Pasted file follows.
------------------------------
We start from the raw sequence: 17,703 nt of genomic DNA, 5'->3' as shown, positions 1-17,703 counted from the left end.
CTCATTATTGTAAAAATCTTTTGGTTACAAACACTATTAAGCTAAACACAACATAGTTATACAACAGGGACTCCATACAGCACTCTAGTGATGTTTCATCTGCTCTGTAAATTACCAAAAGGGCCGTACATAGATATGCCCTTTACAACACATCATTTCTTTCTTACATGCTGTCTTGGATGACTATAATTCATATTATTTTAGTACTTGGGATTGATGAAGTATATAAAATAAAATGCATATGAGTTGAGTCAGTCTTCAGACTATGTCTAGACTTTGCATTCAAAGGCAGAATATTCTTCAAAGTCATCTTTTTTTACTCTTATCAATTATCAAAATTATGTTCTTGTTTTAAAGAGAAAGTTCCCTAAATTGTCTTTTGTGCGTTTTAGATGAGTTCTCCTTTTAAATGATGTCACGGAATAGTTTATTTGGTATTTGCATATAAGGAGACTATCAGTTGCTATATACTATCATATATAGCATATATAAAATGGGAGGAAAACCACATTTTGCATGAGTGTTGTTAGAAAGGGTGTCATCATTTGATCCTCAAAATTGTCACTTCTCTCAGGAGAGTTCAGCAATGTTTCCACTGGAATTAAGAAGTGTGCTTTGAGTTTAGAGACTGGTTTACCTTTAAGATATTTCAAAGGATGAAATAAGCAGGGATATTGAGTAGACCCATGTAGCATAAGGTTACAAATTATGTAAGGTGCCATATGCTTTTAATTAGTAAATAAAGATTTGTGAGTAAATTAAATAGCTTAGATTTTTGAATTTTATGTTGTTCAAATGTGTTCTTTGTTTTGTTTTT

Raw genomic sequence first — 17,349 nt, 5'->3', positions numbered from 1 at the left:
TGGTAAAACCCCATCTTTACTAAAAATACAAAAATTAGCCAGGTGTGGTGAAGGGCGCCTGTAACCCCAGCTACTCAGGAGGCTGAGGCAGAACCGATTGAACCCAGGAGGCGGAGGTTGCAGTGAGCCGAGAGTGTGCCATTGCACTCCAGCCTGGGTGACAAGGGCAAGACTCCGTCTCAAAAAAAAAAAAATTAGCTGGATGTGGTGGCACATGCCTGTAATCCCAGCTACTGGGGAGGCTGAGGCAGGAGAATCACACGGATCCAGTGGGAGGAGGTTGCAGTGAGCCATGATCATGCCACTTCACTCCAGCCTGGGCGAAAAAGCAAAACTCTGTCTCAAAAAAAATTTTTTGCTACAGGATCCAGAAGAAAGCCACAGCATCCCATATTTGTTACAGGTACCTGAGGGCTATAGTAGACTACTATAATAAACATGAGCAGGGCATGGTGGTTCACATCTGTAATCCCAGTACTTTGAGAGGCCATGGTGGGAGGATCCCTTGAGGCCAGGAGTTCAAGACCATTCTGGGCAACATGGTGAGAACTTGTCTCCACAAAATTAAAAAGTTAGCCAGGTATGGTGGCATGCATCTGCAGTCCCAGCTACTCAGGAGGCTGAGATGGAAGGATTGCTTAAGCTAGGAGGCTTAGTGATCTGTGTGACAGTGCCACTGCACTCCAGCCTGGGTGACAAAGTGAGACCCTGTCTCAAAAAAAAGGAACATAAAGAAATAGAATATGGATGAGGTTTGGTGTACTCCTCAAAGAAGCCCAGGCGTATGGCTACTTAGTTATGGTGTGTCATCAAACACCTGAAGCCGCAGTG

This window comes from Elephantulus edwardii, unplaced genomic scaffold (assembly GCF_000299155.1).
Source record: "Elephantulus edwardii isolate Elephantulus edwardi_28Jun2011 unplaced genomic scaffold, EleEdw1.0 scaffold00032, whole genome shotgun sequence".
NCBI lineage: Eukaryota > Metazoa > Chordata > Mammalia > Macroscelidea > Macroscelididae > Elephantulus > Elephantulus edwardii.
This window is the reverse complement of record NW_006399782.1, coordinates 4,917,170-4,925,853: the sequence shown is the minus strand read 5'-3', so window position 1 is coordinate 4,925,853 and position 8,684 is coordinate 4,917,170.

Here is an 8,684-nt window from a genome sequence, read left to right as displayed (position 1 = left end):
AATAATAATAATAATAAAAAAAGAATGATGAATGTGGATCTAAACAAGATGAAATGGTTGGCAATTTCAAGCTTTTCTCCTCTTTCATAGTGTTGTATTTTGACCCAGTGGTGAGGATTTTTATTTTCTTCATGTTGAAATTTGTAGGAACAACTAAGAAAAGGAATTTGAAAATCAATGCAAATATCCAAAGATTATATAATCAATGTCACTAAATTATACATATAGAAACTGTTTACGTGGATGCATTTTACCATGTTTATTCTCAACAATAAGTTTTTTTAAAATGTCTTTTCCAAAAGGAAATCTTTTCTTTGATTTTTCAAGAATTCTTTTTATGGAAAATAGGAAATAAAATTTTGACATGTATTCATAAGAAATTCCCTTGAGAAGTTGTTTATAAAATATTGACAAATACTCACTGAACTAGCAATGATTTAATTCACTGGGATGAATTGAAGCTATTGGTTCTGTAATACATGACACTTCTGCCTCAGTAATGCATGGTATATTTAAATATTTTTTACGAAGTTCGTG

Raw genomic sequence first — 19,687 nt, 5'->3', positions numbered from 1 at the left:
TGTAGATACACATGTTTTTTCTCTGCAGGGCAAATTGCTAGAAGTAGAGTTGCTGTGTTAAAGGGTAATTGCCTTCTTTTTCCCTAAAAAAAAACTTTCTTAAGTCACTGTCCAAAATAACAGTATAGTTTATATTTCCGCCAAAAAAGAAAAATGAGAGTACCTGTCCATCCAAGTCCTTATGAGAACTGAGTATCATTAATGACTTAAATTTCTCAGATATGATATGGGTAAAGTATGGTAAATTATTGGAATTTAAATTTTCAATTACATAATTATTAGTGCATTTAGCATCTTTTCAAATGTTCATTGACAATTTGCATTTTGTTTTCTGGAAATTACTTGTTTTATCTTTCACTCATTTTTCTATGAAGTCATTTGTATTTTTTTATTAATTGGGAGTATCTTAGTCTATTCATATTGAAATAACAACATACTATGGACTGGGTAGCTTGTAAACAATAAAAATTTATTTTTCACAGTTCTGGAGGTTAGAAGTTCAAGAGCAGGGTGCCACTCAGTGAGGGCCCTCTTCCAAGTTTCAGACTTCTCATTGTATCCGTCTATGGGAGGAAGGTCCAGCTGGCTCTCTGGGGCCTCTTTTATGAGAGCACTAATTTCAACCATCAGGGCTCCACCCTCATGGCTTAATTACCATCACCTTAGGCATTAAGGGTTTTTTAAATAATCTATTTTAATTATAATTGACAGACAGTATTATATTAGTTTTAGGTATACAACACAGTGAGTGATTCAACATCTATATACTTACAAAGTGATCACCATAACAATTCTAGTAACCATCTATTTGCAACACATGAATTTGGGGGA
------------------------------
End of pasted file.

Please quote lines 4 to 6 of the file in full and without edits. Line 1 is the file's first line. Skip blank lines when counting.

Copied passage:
TGGTAAAACCCCATCTTTACTAAAAATACAAAAATTAGCCAGGTGTGGTGAAGGGCGCCTGTAACCCCAGCTACTCAGGAGGCTGAGGCAGAACCGATTGAACCCAGGAGGCGGAGGTTGCAGTGAGCCGAGAGTGTGCCATTGCACTCCAGCCTGGGTGACAAGGGCAAGACTCCGTCTCAAAAAAAAAAAAATTAGCTGGATGTGGTGGCACATGCCTGTAATCCCAGCTACTGGGGAGGCTGAGGCAGGAGAATCACACGGATCCAGTGGGAGGAGGTTGCAGTGAGCCATGATCATGCCACTTCACTCCAGCCTGGGCGAAAAAGCAAAACTCTGTCTCAAAAAAAATTTTTTGCTACAGGATCCAGAAGAAAGCCACAGCATCCCATATTTGTTACAGGTACCTGAGGGCTATAGTAGACTACTATAATAAACATGAGCAGGGCATGGTGGTTCACATCTGTAATCCCAGTACTTTGAGAGGCCATGGTGGGAGGATCCCTTGAGGCCAGGAGTTCAAGACCATTCTGGGCAACATGGTGAGAACTTGTCTCCACAAAATTAAAAAGTTAGCCAGGTATGGTGGCATGCATCTGCAGTCCCAGCTACTCAGGAGGCTGAGATGGAAGGATTGCTTAAGCTAGGAGGCTTAGTGATCTGTGTGACAGTGCCACTGCACTCCAGCCTGGGTGACAAAGTGAGACCCTGTCTCAAAAAAAAGGAACATAAAGAAATAGAATATGGATGAGGTTTGGTGTACTCCTCAAAGAAGCCCAGGCGTATGGCTACTTAGTTATGGTGTGTCATCAAACACCTGAAGCCGCAGTG

This window comes from Elephantulus edwardii, unplaced genomic scaffold (assembly GCF_000299155.1).
Source record: "Elephantulus edwardii isolate Elephantulus edwardi_28Jun2011 unplaced genomic scaffold, EleEdw1.0 scaffold00032, whole genome shotgun sequence".